- Relationships with neighbours – A country unable to feed itself would do well not to antagonise 27 of its closest neighbours.
- Divided Food Britain – The UK’s ’health gap’ between rich and poor is heavily associated with diet and food costs. Merely promising ever cheaper prices or more food banks is not a reasoned policy response.
- Institutions and infrastructure – Leaving the EU would sever the UK from many bodies that underpin food – from scientific advisory bodies to regulators and research programmes to subsidies. What will replace these?
- The negotiations – In 18 months or so, the most complex reconfiguration of the UK food system is to be completed – the UK needs to pursue a well-thought-out strategy
- The role of Big Food – The food system is already dominated by huge food companies. Brexit must not be an opportunity for further corporate capture of market power.
Of course, there are millions (17.4 million to be precise) who voted to leave the European Union, and many more who have decided to view Brexit as an opportunity to be embraced. Nevertheless, even the most hardened Brexiteer will acknowledge there are genuine concerns regarding food safety which need to be answered – and sooner rather than later.
At present it hasn’t been made clear to the public what the actual goal of Brexit is. There is seemingly no agreed goal other than getting a “good deal,” from Brussels, which begs the question of how people can judge the Government’s performance during negotiations.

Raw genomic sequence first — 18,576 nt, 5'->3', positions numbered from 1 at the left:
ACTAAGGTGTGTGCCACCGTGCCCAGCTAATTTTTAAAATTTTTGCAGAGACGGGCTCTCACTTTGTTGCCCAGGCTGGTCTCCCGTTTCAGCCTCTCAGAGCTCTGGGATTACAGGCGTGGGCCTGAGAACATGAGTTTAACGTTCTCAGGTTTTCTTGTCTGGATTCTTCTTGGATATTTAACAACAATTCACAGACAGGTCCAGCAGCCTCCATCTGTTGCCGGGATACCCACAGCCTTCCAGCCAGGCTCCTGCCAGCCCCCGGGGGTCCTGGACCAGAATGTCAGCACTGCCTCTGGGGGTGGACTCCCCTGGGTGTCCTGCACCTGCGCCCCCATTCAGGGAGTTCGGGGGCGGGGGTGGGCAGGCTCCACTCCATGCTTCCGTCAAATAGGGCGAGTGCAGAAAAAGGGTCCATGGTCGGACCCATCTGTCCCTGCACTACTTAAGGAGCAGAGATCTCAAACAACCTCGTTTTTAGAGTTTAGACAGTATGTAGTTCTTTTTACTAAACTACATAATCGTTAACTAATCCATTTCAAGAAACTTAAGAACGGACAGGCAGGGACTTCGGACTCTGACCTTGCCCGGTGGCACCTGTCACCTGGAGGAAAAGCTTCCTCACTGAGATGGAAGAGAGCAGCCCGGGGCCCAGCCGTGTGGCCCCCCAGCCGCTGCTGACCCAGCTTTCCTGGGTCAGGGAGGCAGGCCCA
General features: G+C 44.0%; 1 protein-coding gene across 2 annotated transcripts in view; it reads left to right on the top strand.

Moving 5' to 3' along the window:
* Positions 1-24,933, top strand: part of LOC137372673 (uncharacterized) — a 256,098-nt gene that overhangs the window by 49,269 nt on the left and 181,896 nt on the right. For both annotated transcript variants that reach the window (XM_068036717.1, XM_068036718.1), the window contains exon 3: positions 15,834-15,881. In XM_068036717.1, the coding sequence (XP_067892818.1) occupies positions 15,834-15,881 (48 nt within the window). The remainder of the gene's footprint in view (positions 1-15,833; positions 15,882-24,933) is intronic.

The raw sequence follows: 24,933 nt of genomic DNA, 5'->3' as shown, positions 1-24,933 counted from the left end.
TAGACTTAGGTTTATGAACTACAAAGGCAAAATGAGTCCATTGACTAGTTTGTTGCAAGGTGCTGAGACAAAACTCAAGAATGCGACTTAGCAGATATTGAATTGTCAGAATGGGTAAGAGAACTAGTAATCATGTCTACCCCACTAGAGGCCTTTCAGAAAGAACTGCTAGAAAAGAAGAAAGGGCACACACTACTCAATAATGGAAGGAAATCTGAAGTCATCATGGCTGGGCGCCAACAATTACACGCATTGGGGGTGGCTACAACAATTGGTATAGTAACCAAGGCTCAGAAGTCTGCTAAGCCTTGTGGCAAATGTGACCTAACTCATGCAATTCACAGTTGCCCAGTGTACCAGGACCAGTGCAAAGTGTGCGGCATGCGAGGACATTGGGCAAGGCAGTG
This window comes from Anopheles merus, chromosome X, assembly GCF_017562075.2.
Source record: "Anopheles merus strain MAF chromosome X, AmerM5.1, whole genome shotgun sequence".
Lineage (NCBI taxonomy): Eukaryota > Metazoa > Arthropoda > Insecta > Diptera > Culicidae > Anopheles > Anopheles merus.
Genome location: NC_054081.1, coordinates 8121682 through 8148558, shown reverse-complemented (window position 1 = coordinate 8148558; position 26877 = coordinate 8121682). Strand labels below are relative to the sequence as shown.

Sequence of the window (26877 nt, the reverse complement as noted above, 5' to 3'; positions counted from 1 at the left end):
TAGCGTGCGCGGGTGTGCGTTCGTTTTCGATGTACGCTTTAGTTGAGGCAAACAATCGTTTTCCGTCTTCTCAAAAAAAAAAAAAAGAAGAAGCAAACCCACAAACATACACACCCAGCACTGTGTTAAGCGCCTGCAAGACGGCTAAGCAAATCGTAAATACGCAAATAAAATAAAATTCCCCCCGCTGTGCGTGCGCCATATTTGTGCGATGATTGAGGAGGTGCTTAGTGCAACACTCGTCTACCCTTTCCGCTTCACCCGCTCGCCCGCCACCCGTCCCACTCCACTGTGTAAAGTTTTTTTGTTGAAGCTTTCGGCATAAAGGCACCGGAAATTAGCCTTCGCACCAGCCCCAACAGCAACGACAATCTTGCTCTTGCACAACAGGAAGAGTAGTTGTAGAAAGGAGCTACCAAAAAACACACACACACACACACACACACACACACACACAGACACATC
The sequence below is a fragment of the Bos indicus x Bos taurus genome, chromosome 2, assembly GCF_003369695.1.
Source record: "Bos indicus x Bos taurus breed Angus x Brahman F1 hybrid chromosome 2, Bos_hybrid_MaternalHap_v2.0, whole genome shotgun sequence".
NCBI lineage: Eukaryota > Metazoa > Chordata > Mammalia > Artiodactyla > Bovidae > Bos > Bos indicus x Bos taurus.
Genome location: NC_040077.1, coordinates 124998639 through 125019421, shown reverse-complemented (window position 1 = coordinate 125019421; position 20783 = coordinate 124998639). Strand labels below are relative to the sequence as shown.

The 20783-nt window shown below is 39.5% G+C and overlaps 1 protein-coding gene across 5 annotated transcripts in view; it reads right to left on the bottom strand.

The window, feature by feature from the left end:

When it comes to the food industry, prices are important, but certainly not the be all and end all. The same applies to health concerns and environmental issues. It would be overly simplistic to cite any one issue as the most important, or to rule anything out as essential. The British public needs to ask themselves what impact they want Brexit to have on food safety. They also need substantive replies from the overnment, not simply rhetoric.
For many years now EU regulations, communiques and directives have governed almost every aspect of the UK’s food chain. Not only do they apply to farmers, but also transport and distribution, processing, retail, food service, health and safety, communications, supply industries and more. Whatever happens during negotiations and regardless of how smooth the UK’s exit proves to be, legislation will need to be replaced. Britain needs to decide whether they continue to follow EU regulations in the interim, or try to immediately implement its own laws. It also needs to decide what the purpose of this legislation will be; what will it be trying to achieve?